Achalasia secondary to lung adenocarcinoma

Article information

Korean J Intern Med. 2015;30(2):250-251
Publication date (electronic) : 2015 February 27
doi :
1Department of Internal Medicine, Kocaeli University Medical Faculty, Kocaeli, Turkey.
2Department of Gastroenterology, Kocaeli University Medical Faculty, Kocaeli, Turkey.
3Department of Internal Medicine, Sakarya University Medical Faculty Training and Research Hospital, Adapazari, Turkey.
Correspondence to Burak Can, M.D. Department of Internal Medicine, Kocaeli University Medical Faculty, Umuttepe Campus, Old Istanbul Road, 41900 Kocaeli, Turkey. Tel: +90-262-303-7580, Fax: +90-262-303-8003,
Received 2014 July 20; Revised 2014 September 03; Accepted 2014 October 30.

To the Editor,

Pseudoachalasia is a rare entity and is difficult to distinguish from idiopathic achalasia. The most common cause of achalasia secondary to neoplasia is adenocarcinoma of the distal esophagus and the gastroesophageal junction. The second most common cause is small-cell lung cancer [1]. We report a case of lung adenocarcinoma secondary to achalasia. A 72-year-old man had dysphagia to liquids and solids, abdominal pain, gush-style vomiting without nausea, and a 10-kg weight loss over the past 6 months. He was vomiting immediately after eating. He had been diagnosed with opsomyoclonus and had a 60-year smoking history. Barium esophagography showed a proximal esophageal dilatation tapering into a "bird's beak" (Fig. 1A). Mild pressure was applied by the endoscope to open the gastroesophageal junction. Long time smoking history, older age, opsomyoclonus, and rapidly progressive achalasia symptoms-especially weight loss-indicate that cancer should be considered. Physical examination and chest imaging were normal, so we decided to screen for cancer by computed tomography (CT) scan. A thoracic and abdominal CT scan revealed esophageal dilatation and a spiculated lesion located in the left lung subpleural area. Botulinum toxin was injected endoscopically into the gastroesophageal junction, and the patient's symptoms improved. A transthoracic needle biopsy was performed by interventional radiology (Fig. 1B), and the diagnosis was lung adenocarcinoma. We referred the patient to the oncology department. Positron emission tomography-CT scan was performed by the oncology department for staging. There was bilateral mediastinal lymphadenopathy; therefore, the diagnosis was stage 3B lung cancer. Neoplasia causes achalasia by directly obstructing the lower esophageal sphincter and by paraneoplasia (depending on the antibodies) [2]. Direct involvement of the esophageal myenteric plexus is the most common mechanism, and endoscopic ultrasonography is a useful method to show tumor infiltration [3]. Type 1 antineuronal nuclear antibody (ANNA-1 or anti-Hu), type 1 Purkinje cell cytoplasmic antibody (PCA-1 or anti-Yo), and N-type calcium channel antibodies have been shown to be related to pseudoachalasia [1]. We do not have any serological or pathological evidence for pseudoachalasia and, therefore, cannot prove that it was present in this patient. CT scan and endoscopic examination did not suggest tumor invasion, so we thought that paraneoplasia was the cause of achalasia. Some clinical differences have been noted between idiopathic achalasia and pseudoachalasia. Three criteria were identified by Tucker et al. [4] to distinguish pseudoachalasia from primary achalasia: age older than 50 years, symptoms with a duration of less than 1 year, and rapid weight loss. Weight loss is more rapid at the onset of pseudoachalasia symptoms than at those of idiopathic achalasia, and pseudoachalasia occurs in older patients [4]. Patients with idiopathic achalasia commonly have a long duration of symptoms before being diagnosed [5]. Pseudoachalasia in lung cancers frequently arises during the course of small-cell carcinoma [1]. As in the reported case, it occurs more rarely with lung adenocarcinoma. In particular, the possibility of malignancy should be investigated in a patient of advanced age with achalasia accompanied by rapidly developing symptoms and in patients without a detectable lesion of the distal esophagus or adjacent structures.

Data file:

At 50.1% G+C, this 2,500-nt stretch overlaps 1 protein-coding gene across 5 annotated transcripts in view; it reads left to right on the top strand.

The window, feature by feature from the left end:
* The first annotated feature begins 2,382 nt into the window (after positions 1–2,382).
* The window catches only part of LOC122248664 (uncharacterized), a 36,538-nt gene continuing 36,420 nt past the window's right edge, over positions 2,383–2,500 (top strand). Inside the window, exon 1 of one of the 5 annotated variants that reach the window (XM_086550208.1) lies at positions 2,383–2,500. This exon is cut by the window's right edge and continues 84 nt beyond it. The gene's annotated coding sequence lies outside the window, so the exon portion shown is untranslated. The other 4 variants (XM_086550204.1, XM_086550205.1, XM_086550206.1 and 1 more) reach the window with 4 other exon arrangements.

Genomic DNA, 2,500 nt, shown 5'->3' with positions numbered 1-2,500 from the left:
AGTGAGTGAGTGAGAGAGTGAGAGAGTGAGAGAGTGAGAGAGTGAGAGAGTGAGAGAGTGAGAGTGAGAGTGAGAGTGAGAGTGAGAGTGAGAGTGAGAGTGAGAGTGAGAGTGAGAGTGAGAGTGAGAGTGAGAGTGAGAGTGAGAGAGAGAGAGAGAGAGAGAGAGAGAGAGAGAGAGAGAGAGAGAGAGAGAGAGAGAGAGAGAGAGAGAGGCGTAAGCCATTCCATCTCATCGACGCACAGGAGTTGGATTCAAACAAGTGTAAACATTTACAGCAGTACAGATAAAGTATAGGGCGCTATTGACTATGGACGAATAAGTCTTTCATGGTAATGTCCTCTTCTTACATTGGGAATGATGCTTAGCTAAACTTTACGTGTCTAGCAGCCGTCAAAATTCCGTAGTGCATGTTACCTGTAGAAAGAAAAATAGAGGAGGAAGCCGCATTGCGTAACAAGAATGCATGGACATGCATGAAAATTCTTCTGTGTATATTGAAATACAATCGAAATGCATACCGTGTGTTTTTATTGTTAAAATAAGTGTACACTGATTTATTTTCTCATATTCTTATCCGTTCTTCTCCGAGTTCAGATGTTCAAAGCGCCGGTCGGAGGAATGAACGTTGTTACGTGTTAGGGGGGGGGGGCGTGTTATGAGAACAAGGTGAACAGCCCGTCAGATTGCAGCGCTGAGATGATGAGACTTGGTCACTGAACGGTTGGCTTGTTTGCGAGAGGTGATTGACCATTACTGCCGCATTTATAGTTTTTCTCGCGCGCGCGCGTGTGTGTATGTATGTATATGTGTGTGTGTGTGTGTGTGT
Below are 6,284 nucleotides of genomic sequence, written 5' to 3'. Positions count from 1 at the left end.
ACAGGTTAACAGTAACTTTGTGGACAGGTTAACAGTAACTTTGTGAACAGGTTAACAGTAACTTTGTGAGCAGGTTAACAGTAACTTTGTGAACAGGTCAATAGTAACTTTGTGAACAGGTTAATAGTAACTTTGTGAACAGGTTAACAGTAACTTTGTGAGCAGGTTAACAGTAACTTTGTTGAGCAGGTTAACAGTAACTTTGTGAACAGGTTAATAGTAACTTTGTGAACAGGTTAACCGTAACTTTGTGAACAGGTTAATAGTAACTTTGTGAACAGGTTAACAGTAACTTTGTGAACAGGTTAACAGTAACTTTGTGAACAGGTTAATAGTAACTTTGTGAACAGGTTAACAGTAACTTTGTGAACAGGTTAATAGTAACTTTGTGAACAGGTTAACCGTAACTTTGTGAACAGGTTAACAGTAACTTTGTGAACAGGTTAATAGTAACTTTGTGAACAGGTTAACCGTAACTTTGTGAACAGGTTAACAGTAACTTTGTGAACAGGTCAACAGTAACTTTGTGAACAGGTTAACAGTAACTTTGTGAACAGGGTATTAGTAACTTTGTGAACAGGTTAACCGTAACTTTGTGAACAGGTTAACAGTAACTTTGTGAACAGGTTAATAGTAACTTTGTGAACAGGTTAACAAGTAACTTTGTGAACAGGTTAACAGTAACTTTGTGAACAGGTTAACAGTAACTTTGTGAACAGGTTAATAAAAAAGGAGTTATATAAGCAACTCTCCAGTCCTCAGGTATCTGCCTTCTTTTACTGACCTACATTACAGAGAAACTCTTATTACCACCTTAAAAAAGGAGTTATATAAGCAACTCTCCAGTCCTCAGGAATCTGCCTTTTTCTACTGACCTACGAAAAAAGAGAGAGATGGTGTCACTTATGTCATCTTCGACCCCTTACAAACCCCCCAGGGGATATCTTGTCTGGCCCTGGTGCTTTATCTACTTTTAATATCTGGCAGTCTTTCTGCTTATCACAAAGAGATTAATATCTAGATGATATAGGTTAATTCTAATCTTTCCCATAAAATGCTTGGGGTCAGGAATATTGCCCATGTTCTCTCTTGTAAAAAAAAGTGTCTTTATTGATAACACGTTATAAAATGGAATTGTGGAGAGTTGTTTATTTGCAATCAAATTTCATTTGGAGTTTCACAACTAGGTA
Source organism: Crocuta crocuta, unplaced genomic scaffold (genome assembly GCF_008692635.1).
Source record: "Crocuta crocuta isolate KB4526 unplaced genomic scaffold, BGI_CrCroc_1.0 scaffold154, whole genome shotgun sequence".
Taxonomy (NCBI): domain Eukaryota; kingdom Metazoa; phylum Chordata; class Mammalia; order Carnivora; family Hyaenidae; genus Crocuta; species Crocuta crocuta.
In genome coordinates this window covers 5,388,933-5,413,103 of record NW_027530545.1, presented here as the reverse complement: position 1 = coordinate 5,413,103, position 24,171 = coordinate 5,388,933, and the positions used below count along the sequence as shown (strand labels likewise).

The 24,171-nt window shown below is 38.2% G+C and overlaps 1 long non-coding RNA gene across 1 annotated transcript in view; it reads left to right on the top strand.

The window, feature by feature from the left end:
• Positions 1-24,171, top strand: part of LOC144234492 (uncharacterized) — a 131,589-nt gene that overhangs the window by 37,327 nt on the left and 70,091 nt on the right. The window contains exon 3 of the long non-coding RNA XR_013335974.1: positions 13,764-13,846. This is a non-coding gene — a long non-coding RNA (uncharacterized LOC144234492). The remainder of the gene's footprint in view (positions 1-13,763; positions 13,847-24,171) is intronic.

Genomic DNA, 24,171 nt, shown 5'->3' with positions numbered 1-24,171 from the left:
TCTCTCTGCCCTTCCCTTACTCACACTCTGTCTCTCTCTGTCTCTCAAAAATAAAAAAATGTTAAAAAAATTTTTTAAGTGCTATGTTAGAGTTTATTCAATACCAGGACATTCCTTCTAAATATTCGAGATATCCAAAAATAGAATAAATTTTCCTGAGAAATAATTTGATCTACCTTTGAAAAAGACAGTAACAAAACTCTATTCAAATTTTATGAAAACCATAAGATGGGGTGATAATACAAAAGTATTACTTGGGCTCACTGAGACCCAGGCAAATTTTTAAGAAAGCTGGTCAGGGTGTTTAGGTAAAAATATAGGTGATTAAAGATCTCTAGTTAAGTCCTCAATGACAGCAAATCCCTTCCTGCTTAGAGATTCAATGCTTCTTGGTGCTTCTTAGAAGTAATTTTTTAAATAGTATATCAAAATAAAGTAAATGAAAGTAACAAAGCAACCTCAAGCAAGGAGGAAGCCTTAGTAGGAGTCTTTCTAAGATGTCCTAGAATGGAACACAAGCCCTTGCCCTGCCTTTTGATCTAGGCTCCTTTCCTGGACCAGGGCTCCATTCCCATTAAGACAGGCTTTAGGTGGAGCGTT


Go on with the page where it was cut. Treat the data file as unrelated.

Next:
Figure 1

(A) Barium esophagography showing proximal esophageal dilatation tapering into a "bird's beak." (B) Transthoracic needle biopsy from a spiculated lesion located in the left lung subpleural area.


No potential conflict of interest relevant to this article was reported.


1. Lee HR, Lennon VA, Camilleri M, Prather CM. Paraneoplastic gastrointestinal motor dysfunction: clinical and laboratory characteristics. Am J Gastroenterol 2001;96:373–379. 11232678.
2. Gockel I, Eckardt VF, Schmitt T, Junginger T. Pseudoachalasia: a case series and analysis of the literature. Scand J Gastroenterol 2005;40:378–385. 16028431.
3. Lee TH, Cho JY. Sonographic evaluation of esophageal achalasia. Korean J Intern Med 2014;29:262. 24648815.
4. Tucker HJ, Snape WJ Jr, Cohen S. Achalasia secondary to carcinoma: manometric and clinical features. Ann Intern Med 1978;89:315–318. 686541.
5. Katzka DA, Farrugia G, Arora AS. Achalasia secondary to neoplasia: a disease with a changing differential diagnosis. Dis Esophagus 2012;25:331–336. 21967574.

Article information Continued

Figure 1

(A) Barium esophagography showing proximal esophageal dilatation tapering into a "bird's beak." (B) Transthoracic needle biopsy from a spiculated lesion located in the left lung subpleural area.